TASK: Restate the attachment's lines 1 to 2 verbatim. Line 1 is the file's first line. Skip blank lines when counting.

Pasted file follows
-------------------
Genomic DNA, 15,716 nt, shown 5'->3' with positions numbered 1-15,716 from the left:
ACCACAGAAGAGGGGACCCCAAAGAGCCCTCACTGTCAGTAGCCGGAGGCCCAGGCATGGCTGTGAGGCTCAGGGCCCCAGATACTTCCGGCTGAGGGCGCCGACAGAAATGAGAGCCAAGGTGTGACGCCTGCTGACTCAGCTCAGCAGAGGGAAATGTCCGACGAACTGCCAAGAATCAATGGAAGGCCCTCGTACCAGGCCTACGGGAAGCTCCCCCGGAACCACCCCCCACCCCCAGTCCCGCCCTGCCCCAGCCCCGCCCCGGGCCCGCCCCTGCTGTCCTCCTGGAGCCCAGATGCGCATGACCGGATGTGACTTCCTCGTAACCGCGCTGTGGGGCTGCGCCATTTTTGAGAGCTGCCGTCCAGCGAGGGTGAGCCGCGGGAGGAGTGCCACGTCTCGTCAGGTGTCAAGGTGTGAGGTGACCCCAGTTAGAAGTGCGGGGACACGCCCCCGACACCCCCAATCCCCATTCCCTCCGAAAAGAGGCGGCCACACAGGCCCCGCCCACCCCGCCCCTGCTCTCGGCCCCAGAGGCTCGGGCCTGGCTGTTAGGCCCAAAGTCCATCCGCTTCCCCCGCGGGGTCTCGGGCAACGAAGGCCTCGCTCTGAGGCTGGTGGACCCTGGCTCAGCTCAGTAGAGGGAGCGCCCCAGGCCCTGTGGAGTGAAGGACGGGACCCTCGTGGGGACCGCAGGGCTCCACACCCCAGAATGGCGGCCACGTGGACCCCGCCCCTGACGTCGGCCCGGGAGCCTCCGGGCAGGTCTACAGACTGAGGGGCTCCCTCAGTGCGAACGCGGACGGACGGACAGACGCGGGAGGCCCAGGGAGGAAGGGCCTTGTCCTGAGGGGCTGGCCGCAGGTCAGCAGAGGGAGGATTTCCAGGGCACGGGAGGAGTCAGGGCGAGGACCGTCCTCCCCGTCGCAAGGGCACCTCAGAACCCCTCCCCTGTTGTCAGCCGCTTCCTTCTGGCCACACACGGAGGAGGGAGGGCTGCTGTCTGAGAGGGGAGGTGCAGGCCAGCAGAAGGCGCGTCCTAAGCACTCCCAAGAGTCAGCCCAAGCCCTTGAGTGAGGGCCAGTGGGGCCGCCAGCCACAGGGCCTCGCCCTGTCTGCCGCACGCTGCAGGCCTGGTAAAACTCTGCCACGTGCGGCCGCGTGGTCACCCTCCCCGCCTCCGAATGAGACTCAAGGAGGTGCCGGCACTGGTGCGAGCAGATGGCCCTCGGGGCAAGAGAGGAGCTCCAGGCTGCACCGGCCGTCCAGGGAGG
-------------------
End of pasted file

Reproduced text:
Genomic DNA, 15,716 nt, shown 5'->3' with positions numbered 1-15,716 from the left:
ACCACAGAAGAGGGGACCCCAAAGAGCCCTCACTGTCAGTAGCCGGAGGCCCAGGCATGGCTGTGAGGCTCAGGGCCCCAGATACTTCCGGCTGAGGGCGCCGACAGAAATGAGAGCCAAGGTGTGACGCCTGCTGACTCAGCTCAGCAGAGGGAAATGTCCGACGAACTGCCAAGAATCAATGGAAGGCCCTCGTACCAGGCCTACGGGAAGCTCCCCCGGAACCACCCCCCACCCCCAGTCCCGCCCTGCCCCAGCCCCGCCCCGGGCCCGCCCCTGCTGTCCTCCTGGAGCCCAGATGCGCATGACCGGATGTGACTTCCTCGTAACCGCGCTGTGGGGCTGCGCCATTTTTGAGAGCTGCCGTCCAGCGAGGGTGAGCCGCGGGAGGAGTGCCACGTCTCGTCAGGTGTCAAGGTGTGAGGTGACCCCAGTTAGAAGTGCGGGGACACGCCCCCGACACCCCCAATCCCCATTCCCTCCGAAAAGAGGCGGCCACACAGGCCCCGCCCACCCCGCCCCTGCTCTCGGCCCCAGAGGCTCGGGCCTGGCTGTTAGGCCCAAAGTCCATCCGCTTCCCCCGCGGGGTCTCGGGCAACGAAGGCCTCGCTCTGAGGCTGGTGGACCCTGGCTCAGCTCAGTAGAGGGAGCGCCCCAGGCCCTGTGGAGTGAAGGACGGGACCCTCGTGGGGACCGCAGGGCTCCACACCCCAGAATGGCGGCCACGTGGACCCCGCCCCTGACGTCGGCCCGGGAGCCTCCGGGCAGGTCTACAGACTGAGGGGCTCCCTCAGTGCGAACGCGGACGGACGGACAGACGCGGGAGGCCCAGGGAGGAAGGGCCTTGTCCTGAGGGGCTGGCCGCAGGTCAGCAGAGGGAGGATTTCCAGGGCACGGGAGGAGTCAGGGCGAGGACCGTCCTCCCCGTCGCAAGGGCACCTCAGAACCCCTCCCCTGTTGTCAGCCGCTTCCTTCTGGCCACACACGGAGGAGGGAGGGCTGCTGTCTGAGAGGGGAGGTGCAGGCCAGCAGAAGGCGCGTCCTAAGCACTCCCAAGAGTCAGCCCAAGCCCTTGAGTGAGGGCCAGTGGGGCCGCCAGCCACAGGGCCTCGCCCTGTCTGCCGCACGCTGCAGGCCTGGTAAAACTCTGCCACGTGCGGCCGCGTGGTCACCCTCCCCGCCTCCGAATGAGACTCAAGGAGGTGCCGGCACTGGTGCGAGCAGATGGCCCTCGGGGCAAGAGAGGAGCTCCAGGCTGCACCGGCCGTCCAGGGAGG